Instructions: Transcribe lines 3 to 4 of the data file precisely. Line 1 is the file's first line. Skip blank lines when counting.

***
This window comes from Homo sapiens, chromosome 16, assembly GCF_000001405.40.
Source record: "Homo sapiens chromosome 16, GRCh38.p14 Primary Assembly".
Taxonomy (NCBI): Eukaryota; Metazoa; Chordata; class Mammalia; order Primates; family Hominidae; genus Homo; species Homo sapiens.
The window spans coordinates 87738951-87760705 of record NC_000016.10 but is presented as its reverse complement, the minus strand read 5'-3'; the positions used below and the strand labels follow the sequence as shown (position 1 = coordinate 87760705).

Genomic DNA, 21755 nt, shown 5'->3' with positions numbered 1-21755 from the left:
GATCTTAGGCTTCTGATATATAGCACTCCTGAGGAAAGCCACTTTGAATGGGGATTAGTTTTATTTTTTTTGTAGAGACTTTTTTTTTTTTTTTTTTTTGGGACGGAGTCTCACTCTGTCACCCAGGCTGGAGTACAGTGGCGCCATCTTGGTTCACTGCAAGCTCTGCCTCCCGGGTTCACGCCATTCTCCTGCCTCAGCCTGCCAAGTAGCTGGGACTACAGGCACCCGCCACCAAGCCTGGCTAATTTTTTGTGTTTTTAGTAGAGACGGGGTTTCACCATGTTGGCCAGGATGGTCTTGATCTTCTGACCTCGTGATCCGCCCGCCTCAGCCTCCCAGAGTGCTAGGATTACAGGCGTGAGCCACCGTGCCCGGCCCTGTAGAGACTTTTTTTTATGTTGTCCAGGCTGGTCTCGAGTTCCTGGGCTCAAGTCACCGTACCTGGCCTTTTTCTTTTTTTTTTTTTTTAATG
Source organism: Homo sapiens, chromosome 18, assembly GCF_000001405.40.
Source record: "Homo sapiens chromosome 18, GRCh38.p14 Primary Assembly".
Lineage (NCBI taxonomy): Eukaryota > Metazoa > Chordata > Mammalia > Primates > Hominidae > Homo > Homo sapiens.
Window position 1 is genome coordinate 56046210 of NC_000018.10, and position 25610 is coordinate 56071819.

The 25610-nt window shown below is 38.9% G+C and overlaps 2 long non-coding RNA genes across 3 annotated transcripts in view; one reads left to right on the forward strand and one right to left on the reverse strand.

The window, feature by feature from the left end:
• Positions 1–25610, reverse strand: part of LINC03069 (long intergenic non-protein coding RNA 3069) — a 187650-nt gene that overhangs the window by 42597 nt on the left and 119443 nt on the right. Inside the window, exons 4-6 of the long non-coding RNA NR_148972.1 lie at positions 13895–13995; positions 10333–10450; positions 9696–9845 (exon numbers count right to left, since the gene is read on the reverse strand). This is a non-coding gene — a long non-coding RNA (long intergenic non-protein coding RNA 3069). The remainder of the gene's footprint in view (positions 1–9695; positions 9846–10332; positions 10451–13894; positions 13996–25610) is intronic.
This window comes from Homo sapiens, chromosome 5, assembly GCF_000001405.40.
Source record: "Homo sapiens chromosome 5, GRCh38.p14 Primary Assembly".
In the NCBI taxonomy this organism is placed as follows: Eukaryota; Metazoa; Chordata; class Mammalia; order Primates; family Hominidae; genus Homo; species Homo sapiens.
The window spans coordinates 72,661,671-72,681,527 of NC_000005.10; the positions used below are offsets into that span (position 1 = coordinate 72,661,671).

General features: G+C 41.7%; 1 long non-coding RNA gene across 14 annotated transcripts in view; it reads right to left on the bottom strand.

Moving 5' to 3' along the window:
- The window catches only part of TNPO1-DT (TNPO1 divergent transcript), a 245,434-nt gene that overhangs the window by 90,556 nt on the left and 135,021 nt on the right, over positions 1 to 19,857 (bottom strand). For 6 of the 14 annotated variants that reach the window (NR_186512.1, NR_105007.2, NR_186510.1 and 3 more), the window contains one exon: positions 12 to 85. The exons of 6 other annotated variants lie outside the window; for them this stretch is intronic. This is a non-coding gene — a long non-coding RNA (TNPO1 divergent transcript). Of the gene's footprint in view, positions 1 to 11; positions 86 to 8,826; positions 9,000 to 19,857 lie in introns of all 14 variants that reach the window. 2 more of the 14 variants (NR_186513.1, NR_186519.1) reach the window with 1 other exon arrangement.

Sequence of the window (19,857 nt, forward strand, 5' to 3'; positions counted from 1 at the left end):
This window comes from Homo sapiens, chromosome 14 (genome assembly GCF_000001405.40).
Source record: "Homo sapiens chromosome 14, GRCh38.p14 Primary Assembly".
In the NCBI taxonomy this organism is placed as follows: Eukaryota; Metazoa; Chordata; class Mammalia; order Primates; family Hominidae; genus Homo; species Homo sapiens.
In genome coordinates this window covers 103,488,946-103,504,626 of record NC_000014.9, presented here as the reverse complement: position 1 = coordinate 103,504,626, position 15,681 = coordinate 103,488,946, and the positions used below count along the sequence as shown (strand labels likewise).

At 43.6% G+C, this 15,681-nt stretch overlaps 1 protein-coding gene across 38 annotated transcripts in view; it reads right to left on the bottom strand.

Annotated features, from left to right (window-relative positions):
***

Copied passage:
Taxonomy (NCBI): Eukaryota; Metazoa; Chordata; class Mammalia; order Primates; family Hominidae; genus Homo; species Homo sapiens.
The window spans coordinates 87738951-87760705 of record NC_000016.10 but is presented as its reverse complement, the minus strand read 5'-3'; the positions used below and the strand labels follow the sequence as shown (position 1 = coordinate 87760705).